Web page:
Tuesday, 10 July 2012
London - Edward Rutherfurd
Writing that wee blurb was actually quite hard. How do you write a blurb for a book that follows family lines from before the roman invasion right up until WWII? All his books follow this method but with different places. Sounds formulaic but it's one of the best ways of writing historical fiction. Or at least one of the most interesting that I have come across. The amount of research that has went into each of these books is astounding.
The book is split into chapters and each chapter interacts with an important era in history. For example the first chapter we the the Celtic family, later known as Ducket, as they prepare for the roman invasion. The families have interacted with famous figures such as Shakespeare and Dick Whittington. I especially enjoyed reading about figures that I have read up on myself such as Henry II and Henry VIII. Although I am not an expert there didn't seem to be any errors to me although the author would have taken liberties when these figures interacted with his characters.
The characters themselves are just as interesting. I liked the fact that the good fortune of a family didn't necassary continue through out the family line as misfortune or greed took over. In one era the main character from one of the families might be a nice guy that we hope will get everything he is looking for. One or two generations down we might hope the character with the same family name gets what is coming to them. It felt more realistic that way and as a result was far from dull.
It is a large book but if you wanted you could take each section and read other things in between. I did try that since it was too large to carry around. In the end though I found that the book I was reading alongside this got left behind as I wanted to keep going. A huge book and I couldn't put it down which is why I read it in two weeks. It would have been quicker had I been able to carry it around.
I've only read his New York one and whilst I like that one better I was more aware of the history behind this one. I think it was the simplicity of the writing which mirrored the simplicity of the era the author was writing about. It did seem to grow more complex as time went on. I can see why the author did that but it meant that it took me a little longer than normal to warm to it than I did to New York. That's the only downside to the book. For me anyway. I love the historical aspect though. Well worth the 1300 odd pages.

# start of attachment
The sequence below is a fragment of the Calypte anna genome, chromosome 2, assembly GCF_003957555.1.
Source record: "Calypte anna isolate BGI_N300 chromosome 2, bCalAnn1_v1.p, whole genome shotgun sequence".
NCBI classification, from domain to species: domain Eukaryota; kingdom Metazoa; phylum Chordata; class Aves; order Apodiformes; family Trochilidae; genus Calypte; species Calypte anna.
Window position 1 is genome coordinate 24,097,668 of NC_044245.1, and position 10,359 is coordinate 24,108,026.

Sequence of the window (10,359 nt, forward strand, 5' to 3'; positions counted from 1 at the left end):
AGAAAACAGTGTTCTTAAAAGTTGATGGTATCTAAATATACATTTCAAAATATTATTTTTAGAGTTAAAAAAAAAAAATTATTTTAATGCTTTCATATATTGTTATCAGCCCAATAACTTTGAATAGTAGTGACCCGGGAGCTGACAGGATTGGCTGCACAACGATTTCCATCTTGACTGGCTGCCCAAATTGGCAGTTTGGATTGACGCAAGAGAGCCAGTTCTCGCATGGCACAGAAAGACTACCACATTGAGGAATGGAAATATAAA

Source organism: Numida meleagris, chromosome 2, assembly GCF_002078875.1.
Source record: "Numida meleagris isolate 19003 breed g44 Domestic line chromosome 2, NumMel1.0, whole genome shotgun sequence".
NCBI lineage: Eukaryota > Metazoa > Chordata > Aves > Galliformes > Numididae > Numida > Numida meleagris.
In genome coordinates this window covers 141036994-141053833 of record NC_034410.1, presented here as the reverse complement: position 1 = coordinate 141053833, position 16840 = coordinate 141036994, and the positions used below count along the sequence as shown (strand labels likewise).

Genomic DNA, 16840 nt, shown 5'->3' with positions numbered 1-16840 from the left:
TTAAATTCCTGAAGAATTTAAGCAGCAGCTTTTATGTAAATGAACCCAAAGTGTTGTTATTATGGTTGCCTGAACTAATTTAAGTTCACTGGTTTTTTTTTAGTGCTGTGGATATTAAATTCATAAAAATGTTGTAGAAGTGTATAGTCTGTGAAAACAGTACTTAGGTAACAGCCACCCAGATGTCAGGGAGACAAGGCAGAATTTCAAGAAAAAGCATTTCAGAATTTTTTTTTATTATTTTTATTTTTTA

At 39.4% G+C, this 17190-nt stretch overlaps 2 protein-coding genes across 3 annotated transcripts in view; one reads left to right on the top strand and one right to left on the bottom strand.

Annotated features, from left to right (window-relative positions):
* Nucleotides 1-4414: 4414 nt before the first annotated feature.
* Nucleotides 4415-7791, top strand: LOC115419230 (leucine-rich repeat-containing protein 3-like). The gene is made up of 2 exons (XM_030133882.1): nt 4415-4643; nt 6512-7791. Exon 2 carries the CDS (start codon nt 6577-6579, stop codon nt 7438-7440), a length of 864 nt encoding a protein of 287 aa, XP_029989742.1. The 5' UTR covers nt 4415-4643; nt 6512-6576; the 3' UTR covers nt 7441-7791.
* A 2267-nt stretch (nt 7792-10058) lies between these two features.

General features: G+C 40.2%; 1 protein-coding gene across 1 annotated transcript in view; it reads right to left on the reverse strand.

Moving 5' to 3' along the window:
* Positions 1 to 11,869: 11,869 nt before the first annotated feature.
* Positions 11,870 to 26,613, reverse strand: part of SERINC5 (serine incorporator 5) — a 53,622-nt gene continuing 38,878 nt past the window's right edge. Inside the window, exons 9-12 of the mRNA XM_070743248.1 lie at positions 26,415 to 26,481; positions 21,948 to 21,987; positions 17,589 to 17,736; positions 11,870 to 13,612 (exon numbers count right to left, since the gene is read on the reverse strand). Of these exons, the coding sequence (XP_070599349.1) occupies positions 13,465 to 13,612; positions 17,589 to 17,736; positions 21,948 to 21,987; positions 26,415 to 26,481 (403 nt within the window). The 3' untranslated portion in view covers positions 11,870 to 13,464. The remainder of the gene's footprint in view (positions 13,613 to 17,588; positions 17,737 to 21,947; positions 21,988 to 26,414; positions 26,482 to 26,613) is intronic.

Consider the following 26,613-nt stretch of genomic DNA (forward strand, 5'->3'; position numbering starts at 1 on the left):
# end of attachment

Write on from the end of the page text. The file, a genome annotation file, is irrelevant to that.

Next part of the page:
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It sounds like a more digestible version of Ken Follett's Pillars of the Earth, I struggled with that as it was just bad decisions and bad luck generation after generation. It left me wanting something more rounded. I've seen Rutherford's books before but never read a review of them, thanks for moving them more firmly onto my radar. :)ReplyDelete
I think it is more involved in actual historical events than Pillars of the Earth (although I haven't read that one). It is good though and each generation seems to create it's own luck or prosperity (or lack of). You can very much like a character and then two generations down be surprised be disliking his/her descendant. Hope you get the chance to read them.Delete
Not sure if this is one that I would read, but it does sound pretty interesting.ReplyDelete
It was interesting although if not your cup of tea it's not worth trying the 1300 odd pages.Delete